My Mother Doesnâ€™t Understand The Plight Of SAHMs Today
The mommy wars are intensifying, with figures as disparate as Ann Romney, Kate Roiphe and Maureen Oâ€™Dowd weighing in alongside their French and British counterparts. Itâ€™s even, dare I say, heating up at my own kitchen table. The other morning, as we strained over the crunch of our Special K to hear a diatribe from a stressed-out stay-at-home mom on talk radio, my mother, whoâ€™d been visiting, was the first to speak.
â€œI donâ€™t know what these women are complaining about,â€ she declared. â€œBeing a stay-at-home mom is the easiest job in the world.â€ The way she lingered on the word â€œeeeasiest,â€ youâ€™d have felt quite hysterical for thinking otherwise.
Easy for her to say, I thought, as I cleaned up her breakfast dishes, washed a load of her laundry and put on another pot of coffee.
But once Iâ€™d really had a chance to reflect it occurred to me: it was easy for her to say because it was easy. I remember those times. Sure, I was a little naughty and predisposed to tantrums. I fought with my sister, made a mess and picked at my food. On the other hand, I was healthy, as was my sister. We had no allergies, no special needs and very few toys. We lived near a good public school, in a house we bought with cash in a buyerâ€™s market. We hired a cleaner. We had no after-school activities, no tutors or expensive classes. We watched cartoons while my mom caught up on her soaps.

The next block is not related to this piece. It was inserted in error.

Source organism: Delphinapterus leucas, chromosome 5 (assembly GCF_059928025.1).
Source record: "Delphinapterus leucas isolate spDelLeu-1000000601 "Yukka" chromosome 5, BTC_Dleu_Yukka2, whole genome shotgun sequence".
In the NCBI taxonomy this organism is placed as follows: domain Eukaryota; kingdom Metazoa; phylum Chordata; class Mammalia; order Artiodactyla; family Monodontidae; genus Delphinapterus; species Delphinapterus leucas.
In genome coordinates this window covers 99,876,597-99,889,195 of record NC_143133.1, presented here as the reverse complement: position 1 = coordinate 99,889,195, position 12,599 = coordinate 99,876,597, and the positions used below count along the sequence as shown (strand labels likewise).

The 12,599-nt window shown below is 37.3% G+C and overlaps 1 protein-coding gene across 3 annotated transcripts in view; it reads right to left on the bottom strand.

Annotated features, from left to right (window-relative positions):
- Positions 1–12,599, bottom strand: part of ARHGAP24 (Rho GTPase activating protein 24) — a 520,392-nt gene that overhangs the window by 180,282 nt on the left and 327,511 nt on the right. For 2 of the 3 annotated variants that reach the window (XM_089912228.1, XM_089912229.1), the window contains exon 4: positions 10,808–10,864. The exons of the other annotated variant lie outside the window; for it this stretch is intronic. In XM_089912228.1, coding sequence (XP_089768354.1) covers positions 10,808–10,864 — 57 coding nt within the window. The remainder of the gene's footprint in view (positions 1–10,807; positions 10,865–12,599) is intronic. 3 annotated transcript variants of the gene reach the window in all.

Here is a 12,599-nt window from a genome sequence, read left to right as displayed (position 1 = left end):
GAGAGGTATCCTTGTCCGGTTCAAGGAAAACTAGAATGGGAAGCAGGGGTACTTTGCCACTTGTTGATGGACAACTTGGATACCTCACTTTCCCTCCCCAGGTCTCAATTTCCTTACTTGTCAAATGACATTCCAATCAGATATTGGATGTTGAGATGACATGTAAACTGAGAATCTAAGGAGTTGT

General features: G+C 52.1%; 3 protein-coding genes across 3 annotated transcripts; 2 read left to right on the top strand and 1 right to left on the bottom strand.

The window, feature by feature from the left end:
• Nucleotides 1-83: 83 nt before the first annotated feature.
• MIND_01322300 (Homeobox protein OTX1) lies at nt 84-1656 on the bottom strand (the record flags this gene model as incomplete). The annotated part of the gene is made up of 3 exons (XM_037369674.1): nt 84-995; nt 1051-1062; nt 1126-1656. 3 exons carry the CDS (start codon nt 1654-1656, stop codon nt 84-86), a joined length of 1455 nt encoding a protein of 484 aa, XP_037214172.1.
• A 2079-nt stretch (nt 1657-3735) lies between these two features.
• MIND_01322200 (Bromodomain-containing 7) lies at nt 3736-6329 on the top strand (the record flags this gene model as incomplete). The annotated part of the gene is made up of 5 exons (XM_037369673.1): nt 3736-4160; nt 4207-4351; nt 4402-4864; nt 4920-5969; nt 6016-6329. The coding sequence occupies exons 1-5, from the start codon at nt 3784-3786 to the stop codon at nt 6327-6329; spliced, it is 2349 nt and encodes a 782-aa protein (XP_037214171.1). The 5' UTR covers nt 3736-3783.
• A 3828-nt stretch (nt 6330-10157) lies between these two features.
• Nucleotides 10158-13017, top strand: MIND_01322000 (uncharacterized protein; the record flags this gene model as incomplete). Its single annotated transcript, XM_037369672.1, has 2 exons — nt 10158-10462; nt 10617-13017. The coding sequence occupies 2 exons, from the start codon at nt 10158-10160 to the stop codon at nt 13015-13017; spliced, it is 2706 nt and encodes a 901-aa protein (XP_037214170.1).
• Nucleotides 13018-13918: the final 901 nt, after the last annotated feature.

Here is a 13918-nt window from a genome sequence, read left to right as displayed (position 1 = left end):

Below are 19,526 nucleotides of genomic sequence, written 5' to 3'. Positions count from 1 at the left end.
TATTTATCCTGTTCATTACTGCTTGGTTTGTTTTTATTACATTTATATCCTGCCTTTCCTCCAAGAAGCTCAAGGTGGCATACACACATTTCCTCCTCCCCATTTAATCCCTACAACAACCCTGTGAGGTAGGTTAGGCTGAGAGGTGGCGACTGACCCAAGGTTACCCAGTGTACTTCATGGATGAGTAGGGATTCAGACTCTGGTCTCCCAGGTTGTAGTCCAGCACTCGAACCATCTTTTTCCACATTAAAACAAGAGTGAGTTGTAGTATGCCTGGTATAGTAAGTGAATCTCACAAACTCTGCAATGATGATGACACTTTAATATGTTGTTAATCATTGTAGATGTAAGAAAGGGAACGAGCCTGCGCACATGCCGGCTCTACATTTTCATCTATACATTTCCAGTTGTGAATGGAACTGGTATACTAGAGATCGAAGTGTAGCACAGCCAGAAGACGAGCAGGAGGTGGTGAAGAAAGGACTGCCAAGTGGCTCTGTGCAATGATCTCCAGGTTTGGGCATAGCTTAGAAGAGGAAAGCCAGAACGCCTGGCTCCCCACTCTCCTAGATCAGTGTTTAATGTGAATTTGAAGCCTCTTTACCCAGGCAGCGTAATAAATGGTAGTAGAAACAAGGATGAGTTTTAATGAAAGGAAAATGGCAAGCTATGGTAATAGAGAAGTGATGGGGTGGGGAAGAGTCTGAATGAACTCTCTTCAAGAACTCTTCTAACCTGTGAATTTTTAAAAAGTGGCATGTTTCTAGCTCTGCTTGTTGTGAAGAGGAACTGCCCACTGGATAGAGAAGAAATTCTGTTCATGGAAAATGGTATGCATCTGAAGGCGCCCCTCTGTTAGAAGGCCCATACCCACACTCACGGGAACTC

My dad was home at 5.30 every evening for dinner and bedtime; he never worked weekends â€“ or abroad. My mom may have been bored out of her mind, but at least she could commiserate with the dozens of friends she met every day for coffee or playdates. So few of them had jobs outside the home they couldnâ€™t have known what they were missing.
How different things are today â€“ not that my mom has any sympathy. We are competitive. Our schools suck. Our property is unaffordable. We canâ€™t switch on the TV for all the guilt. We canâ€™t eat Twinkies. Or nuts. We and/or our partners are connected to work 24 hours a day.
That makes it sound like we have few choices, but in fact we have loads. From the moment we give birth we are peppered with questions about when weâ€™ll return to work. We soon learn we have to take a stand: return to the rat race and commence the balancing act, or resolve to give it up for the 12-hour daily shuffle between playgroups, doctors, groceries, pharmacies, sporting grounds and parks, or else suffer the consequences of being inside all day. Either way, weâ€™re tortured with grass-is-greener thoughts. When I undertook a part-time existence I expected it would afford me the best of both. Instead, I feel as if Iâ€™m everywhere and nowhere in particular. At times I wish I was never given a choice in the first place.